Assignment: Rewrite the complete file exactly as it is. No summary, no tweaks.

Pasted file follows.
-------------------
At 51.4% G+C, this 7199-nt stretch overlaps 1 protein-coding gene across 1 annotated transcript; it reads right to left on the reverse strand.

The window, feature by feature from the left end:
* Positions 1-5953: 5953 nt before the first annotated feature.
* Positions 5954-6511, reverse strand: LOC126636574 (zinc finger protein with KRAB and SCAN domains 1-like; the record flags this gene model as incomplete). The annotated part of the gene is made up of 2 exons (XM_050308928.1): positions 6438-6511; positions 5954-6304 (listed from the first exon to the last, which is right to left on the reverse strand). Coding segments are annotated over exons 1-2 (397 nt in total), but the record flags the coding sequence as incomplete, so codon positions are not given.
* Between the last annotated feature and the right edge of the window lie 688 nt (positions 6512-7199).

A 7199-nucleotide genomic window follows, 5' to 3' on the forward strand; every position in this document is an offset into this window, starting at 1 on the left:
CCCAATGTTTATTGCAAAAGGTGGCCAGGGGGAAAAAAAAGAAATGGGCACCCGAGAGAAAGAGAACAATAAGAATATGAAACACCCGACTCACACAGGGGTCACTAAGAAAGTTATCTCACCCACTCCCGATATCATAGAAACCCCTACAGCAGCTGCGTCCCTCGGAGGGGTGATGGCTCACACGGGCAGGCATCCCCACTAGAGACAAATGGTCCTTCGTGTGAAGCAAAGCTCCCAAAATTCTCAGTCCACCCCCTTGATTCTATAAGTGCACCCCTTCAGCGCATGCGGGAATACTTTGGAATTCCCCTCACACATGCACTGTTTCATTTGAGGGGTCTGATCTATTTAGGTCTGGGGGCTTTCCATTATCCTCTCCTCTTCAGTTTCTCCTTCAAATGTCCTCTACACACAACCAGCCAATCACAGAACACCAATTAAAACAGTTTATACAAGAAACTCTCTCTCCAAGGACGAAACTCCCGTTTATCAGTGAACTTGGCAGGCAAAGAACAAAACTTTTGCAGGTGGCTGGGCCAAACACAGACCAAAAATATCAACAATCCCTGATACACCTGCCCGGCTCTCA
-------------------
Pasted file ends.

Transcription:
At 51.4% G+C, this 7199-nt stretch overlaps 1 protein-coding gene across 1 annotated transcript; it reads right to left on the reverse strand.

The window, feature by feature from the left end:
* Positions 1-5953: 5953 nt before the first annotated feature.
* Positions 5954-6511, reverse strand: LOC126636574 (zinc finger protein with KRAB and SCAN domains 1-like; the record flags this gene model as incomplete). The annotated part of the gene is made up of 2 exons (XM_050308928.1): positions 6438-6511; positions 5954-6304 (listed from the first exon to the last, which is right to left on the reverse strand). Coding segments are annotated over exons 1-2 (397 nt in total), but the record flags the coding sequence as incomplete, so codon positions are not given.
* Between the last annotated feature and the right edge of the window lie 688 nt (positions 6512-7199).

A 7199-nucleotide genomic window follows, 5' to 3' on the forward strand; every position in this document is an offset into this window, starting at 1 on the left:
CCCAATGTTTATTGCAAAAGGTGGCCAGGGGGAAAAAAAAGAAATGGGCACCCGAGAGAAAGAGAACAATAAGAATATGAAACACCCGACTCACACAGGGGTCACTAAGAAAGTTATCTCACCCACTCCCGATATCATAGAAACCCCTACAGCAGCTGCGTCCCTCGGAGGGGTGATGGCTCACACGGGCAGGCATCCCCACTAGAGACAAATGGTCCTTCGTGTGAAGCAAAGCTCCCAAAATTCTCAGTCCACCCCCTTGATTCTATAAGTGCACCCCTTCAGCGCATGCGGGAATACTTTGGAATTCCCCTCACACATGCACTGTTTCATTTGAGGGGTCTGATCTATTTAGGTCTGGGGGCTTTCCATTATCCTCTCCTCTTCAGTTTCTCCTTCAAATGTCCTCTACACACAACCAGCCAATCACAGAACACCAATTAAAACAGTTTATACAAGAAACTCTCTCTCCAAGGACGAAACTCCCGTTTATCAGTGAACTTGGCAGGCAAAGAACAAAACTTTTGCAGGTGGCTGGGCCAAACACAGACCAAAAATATCAACAATCCCTGATACACCTGCCCGGCTCTCA